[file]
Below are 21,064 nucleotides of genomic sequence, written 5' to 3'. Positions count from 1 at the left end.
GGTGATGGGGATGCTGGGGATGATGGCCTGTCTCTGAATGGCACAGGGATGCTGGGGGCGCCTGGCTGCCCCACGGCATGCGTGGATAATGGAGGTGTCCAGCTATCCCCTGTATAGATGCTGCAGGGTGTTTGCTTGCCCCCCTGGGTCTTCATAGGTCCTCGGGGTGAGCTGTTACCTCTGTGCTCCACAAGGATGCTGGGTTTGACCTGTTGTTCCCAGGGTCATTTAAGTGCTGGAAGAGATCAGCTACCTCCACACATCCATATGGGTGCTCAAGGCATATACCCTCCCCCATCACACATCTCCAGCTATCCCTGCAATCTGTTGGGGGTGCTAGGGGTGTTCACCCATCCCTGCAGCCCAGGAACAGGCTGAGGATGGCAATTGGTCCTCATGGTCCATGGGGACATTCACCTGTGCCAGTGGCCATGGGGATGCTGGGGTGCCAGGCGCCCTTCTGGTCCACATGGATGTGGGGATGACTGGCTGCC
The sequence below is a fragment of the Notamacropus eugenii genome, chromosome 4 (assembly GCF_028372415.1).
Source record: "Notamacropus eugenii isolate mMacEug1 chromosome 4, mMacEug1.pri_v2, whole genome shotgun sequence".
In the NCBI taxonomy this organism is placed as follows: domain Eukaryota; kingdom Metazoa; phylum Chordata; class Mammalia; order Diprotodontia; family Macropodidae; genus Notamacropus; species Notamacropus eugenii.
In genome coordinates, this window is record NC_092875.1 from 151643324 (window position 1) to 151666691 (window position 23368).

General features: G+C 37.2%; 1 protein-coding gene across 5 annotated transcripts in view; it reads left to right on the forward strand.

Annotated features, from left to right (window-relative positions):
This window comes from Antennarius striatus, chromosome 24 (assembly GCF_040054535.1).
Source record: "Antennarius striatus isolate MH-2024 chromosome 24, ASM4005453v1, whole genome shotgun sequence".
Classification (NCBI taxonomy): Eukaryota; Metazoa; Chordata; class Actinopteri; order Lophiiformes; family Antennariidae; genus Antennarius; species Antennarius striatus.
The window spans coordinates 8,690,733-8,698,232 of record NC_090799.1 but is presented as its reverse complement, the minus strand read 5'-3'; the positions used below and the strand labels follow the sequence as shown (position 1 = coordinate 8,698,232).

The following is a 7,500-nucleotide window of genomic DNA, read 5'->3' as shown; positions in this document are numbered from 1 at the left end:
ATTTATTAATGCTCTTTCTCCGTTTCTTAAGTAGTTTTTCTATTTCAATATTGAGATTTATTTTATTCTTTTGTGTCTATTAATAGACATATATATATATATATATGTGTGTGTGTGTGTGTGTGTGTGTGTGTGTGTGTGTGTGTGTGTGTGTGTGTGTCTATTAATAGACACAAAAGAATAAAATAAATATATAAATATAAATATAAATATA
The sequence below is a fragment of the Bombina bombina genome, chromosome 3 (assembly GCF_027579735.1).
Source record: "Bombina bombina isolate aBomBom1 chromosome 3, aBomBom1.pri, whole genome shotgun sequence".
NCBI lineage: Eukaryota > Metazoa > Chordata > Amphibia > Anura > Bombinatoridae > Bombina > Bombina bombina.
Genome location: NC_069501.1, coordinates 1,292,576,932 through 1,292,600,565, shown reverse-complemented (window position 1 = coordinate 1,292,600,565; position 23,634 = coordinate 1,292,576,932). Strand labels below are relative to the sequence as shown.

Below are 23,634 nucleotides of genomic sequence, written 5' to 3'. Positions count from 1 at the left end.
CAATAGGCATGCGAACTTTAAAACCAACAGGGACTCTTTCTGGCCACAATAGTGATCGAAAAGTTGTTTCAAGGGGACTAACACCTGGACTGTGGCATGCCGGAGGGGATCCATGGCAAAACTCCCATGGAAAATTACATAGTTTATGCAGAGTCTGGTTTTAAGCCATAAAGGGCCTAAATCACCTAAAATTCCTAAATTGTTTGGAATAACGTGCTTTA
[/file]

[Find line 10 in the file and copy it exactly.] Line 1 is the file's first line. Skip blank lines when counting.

Source record: "Antennarius striatus isolate MH-2024 chromosome 24, ASM4005453v1, whole genome shotgun sequence".